• Decision procedures summaryCommunication between decision proceduresNelson-Oppen (simplify), Shostak (PVS, SVC)Communication from heuristic prover to decision proceduresassert formulas (most theorem provers)Communication from decision procedures to heuristic theorem proveryes/no answers (all theorem provers)terms to use for matching (Simplify, ACL2)proofs to prune search space (Verifun)

  • So farE-graphCommunication between decision procedures and between prover and decision proceduresDPLLBacktrackingIncremental SATMatching,skolemizationNext

  • The two statements ` set of formulasone formulaentails, or modelsis provable from In all worlds where the formulas in hold, holds is provable from assumptions SemanticSyntactic

  • Link between and `Soundness: ` implies Completeness: implies `

    Virtually all inference systems are soundTherefore, to establish , all one needs to do is find a derivation of `

  • Goal: find a proofNeed two things:A proof systemA seach strategyThese two are heavily intertwinedLets start by looking at some proof systems

  • Hilbert-style systemsMany axioms and usually just one inference rule, modus ponens

    X ) ( Y ) X)(X ) (Y ) Z)) ) ((X ) Y) ) (X ) Z))F ) XX ) T : : X ) XX ) (: X ) Y)Axiom (schemas)A A ) BB MPInference ruleComing up with a complete set of axiom schemas is not trivial

  • Example proofShow: P ) PX ) ( Y ) X)(X ) (Y ) Z)) ) ((X ) Y) ) (X ) Z))F ) XX ) T : : X ) XX ) (: X ) Y)A A ) BB MP

  • Example proofShow: P ) PInstantiate 2 with X being P, Y being P ) P, and Z being P:(P ) ((P) P) ) P)) ) ((P ) (P ) P)) ) (P ) P))Instantiate 1, taking X to be P and Y to be P ) P:P ) ( (P) P) ) P)Instantiate 1 with X and Y to be P:P ) (P ) P)X ) ( Y ) X)(X ) (Y ) Z)) ) ((X ) Y) ) (X ) Z))F ) XX ) T : : X ) XX ) (: X ) Y)A A ) BB MP

  • Example proofShow: P ) PInstantiate 2 with X being P, Y being P ) P, and Z being P:(P ) ((P) P) ) P)) ) ((P ) (P ) P)) ) (P ) P)) *Instantiate 1, taking X to be P and Y to be P ) P:P ) ( (P) P) ) P) **Instantiate 1 with X and Y to be P:P ) (P ) P) ***Apply MP on * and **:(P ) (P ) P)) ) (P ) P) ****Apply MP on *** and ****:P ) PX ) ( Y ) X)(X ) (Y ) Z)) ) ((X ) Y) ) (X ) Z))F ) XX ) T : : X ) XX ) (: X ) Y)A A ) BB MP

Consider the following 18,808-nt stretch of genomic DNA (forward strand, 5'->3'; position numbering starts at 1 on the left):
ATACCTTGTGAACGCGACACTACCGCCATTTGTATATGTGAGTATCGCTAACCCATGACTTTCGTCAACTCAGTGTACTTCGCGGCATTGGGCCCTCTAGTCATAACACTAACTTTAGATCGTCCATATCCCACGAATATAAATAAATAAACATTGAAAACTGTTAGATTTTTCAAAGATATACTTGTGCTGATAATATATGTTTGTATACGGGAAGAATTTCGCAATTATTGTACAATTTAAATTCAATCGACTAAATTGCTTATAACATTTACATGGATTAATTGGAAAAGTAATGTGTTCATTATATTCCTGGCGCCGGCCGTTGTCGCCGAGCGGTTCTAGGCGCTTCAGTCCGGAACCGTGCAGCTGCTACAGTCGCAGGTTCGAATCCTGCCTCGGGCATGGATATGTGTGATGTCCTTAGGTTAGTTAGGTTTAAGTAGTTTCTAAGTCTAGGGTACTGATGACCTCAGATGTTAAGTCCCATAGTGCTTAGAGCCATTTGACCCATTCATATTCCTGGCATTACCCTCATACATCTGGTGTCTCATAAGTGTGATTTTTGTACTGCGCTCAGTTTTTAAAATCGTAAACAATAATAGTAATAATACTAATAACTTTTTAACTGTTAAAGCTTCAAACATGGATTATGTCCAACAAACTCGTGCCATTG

• Hilbert-style systemsDoes not mimic the way humans do proofsTo prove A ) B in a Hilbert-style system, must find the right way instantiate axioms and then apply MP to get A ) BHow does a human prove A ) B?

  • Hilbert-style systemsDoes not mimic the way humans do proofsTo prove A ) B in a Hilbert-style system, must find the right way instantiate axioms and then apply MP to get A ) BHow does a human prove A ) B?Assume A, and show BIn this context, showing P ) P is very easy

  • Natural deductionThe system of natural deduction was developed by Gentzen in 1935 out of dissatisfaction with Hilbert-style axiomatic systems, which did not closely mirror the way humans usually perform proofsGentzen wanted to create a system that mimics the natural way in which humans think

  • Natural deduction rule for A ) B, A ` B ` A ) B

  • Natural deduction rule for A ) BThis is called an introduction rule, since it introduces the ) connective, A ` B ` A ) B )I

  • Natural deduction rule for A ) BThis is called an introduction rule, since it introduces the ) connectiveEach connective also has an elimination rule

    , A ` B ` A ) B )I

  • Natural deduction rule for A ) BThis is called an introduction rule, since it introduces the ) connectiveEach connective also has an elimination rule, A ` B ` A ) B )I ` A ` A ) B ` B )E

  • Natural deduction ` A B ` A BIE ` A B I ` A BE

  • Natural deduction ` : A : I ` : A : E ` F FI ` F FE ` T TI ` T TE

  • Natural deduction ` A ` B ` A B ` A B ` A ` A B ` B, A ` B ` A ) B ` A ` A ) B ` B , A ` AIE1E2Assume)I)E ` A ` A B I1 ` B ` A B I2 ` A B ` C E, A ` C , B ` C

  • Natural deduction, A ` F ` : A : I ` : : A ` A : E ` A ` : A ` F FI ` F ` A FE ` T TINo T elminationNote: one can get rid of the FE without losing expressiveness. Can someone see why?

  • Once we have a proof systemOnce we have a proof system, the goal is to devise a search algorithm to find a proofSearch algorithm sound: proofs that it finds are correctSearch algorithm complete: if there is a proof, the algorithm will find itThese soundness and completeness properties relate the search algorithm to the proof system, and should not be confused with soundness and completeness of the proof system

  • Two main strategiesGiven a formula to prove:One can start from axioms and apply inference rules forward, until a derivation of the given formula is foundOne can start from the formula to prove (the goal) and apply inference rules backward to find sub-goals until all sub-goals are axiomsThe forward version is sometimes called forward chaining, the backward version backward chaining

  • Forward searchKeep a knowledge base, which is the set of formulas that have been proved so farGiven goal to prove:S